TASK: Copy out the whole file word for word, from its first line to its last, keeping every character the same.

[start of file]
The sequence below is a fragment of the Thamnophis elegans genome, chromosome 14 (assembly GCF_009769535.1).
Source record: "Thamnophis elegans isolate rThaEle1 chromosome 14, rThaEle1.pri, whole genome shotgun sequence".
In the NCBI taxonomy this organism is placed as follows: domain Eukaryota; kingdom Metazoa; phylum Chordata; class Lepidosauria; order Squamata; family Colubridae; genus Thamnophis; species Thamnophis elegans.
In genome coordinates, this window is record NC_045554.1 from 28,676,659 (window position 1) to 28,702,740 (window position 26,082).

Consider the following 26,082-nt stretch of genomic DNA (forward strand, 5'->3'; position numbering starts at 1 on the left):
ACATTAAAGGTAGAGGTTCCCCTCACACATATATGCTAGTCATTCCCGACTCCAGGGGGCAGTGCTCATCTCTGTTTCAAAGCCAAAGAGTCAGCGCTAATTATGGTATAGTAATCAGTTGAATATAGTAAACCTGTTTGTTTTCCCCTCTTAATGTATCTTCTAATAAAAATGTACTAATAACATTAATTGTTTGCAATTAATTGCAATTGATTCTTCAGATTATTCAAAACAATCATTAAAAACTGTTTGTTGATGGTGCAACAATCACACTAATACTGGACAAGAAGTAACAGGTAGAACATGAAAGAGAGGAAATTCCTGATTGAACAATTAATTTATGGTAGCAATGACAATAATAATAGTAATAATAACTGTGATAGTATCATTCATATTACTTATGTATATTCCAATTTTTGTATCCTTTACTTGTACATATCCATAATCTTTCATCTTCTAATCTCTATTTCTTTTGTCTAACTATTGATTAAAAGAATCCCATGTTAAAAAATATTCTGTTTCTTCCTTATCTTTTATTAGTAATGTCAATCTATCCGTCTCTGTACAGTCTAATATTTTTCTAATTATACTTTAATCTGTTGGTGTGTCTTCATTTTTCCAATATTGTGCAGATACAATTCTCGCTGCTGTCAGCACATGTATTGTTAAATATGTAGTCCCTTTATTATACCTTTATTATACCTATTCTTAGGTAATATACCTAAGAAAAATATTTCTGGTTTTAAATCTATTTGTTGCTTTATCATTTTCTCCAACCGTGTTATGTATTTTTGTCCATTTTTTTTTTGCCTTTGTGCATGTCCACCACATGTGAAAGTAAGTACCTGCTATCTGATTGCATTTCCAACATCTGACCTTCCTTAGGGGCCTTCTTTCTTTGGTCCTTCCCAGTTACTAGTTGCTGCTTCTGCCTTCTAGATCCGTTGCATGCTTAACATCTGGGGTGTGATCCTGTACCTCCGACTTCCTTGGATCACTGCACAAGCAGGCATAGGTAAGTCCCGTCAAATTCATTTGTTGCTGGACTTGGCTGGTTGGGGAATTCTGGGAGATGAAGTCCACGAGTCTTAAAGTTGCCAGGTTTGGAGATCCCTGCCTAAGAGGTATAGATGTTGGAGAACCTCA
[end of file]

The sequence below is a fragment of the Thamnophis elegans genome, chromosome 14 (assembly GCF_009769535.1).
Source record: "Thamnophis elegans isolate rThaEle1 chromosome 14, rThaEle1.pri, whole genome shotgun sequence".
In the NCBI taxonomy this organism is placed as follows: domain Eukaryota; kingdom Metazoa; phylum Chordata; class Lepidosauria; order Squamata; family Colubridae; genus Thamnophis; species Thamnophis elegans.
In genome coordinates, this window is record NC_045554.1 from 28,676,659 (window position 1) to 28,702,740 (window position 26,082).

Consider the following 26,082-nt stretch of genomic DNA (forward strand, 5'->3'; position numbering starts at 1 on the left):
ACATTAAAGGTAGAGGTTCCCCTCACACATATATGCTAGTCATTCCCGACTCCAGGGGGCAGTGCTCATCTCTGTTTCAAAGCCAAAGAGTCAGCGCTAATTATGGTATAGTAATCAGTTGAATATAGTAAACCTGTTTGTTTTCCCCTCTTAATGTATCTTCTAATAAAAATGTACTAATAACATTAATTGTTTGCAATTAATTGCAATTGATTCTTCAGATTATTCAAAACAATCATTAAAAACTGTTTGTTGATGGTGCAACAATCACACTAATACTGGACAAGAAGTAACAGGTAGAACATGAAAGAGAGGAAATTCCTGATTGAACAATTAATTTATGGTAGCAATGACAATAATAATAGTAATAATAACTGTGATAGTATCATTCATATTACTTATGTATATTCCAATTTTTGTATCCTTTACTTGTACATATCCATAATCTTTCATCTTCTAATCTCTATTTCTTTTGTCTAACTATTGATTAAAAGAATCCCATGTTAAAAAATATTCTGTTTCTTCCTTATCTTTTATTAGTAATGTCAATCTATCCGTCTCTGTACAGTCTAATATTTTTCTAATTATACTTTAATCTGTTGGTGTGTCTTCATTTTTCCAATATTGTGCAGATACAATTCTCGCTGCTGTCAGCACATGTATTGTTAAATATGTAGTCCCTTTATTATACCTTTATTATACCTATTCTTAGGTAATATACCTAAGAAAAATATTTCTGGTTTTAAATCTATTTGTTGCTTTATCATTTTCTCCAACCGTGTTATGTATTTTTGTCCATTTTTTTTTTGCCTTTGTGCATGTCCACCACATGTGAAAGTAAGTACCTGCTATCTGATTGCATTTCCAACATCTGACCTTCCTTAGGGGCCTTCTTTCTTTGGTCCTTCCCAGTTACTAGTTGCTGCTTCTGCCTTCTAGATCCGTTGCATGCTTAACATCTGGGGTGTGATCCTGTACCTCCGACTTCCTTGGATCACTGCACAAGCAGGCATAGGTAAGTCCCGTCAAATTCATTTGTTGCTGGACTTGGCTGGTTGGGGAATTCTGGGAGATGAAGTCCACGAGTCTTAAAGTTGCCAGGTTTGGAGATCCCTGCCTAAGAGGTATAGATGTTGGAGAACCTCA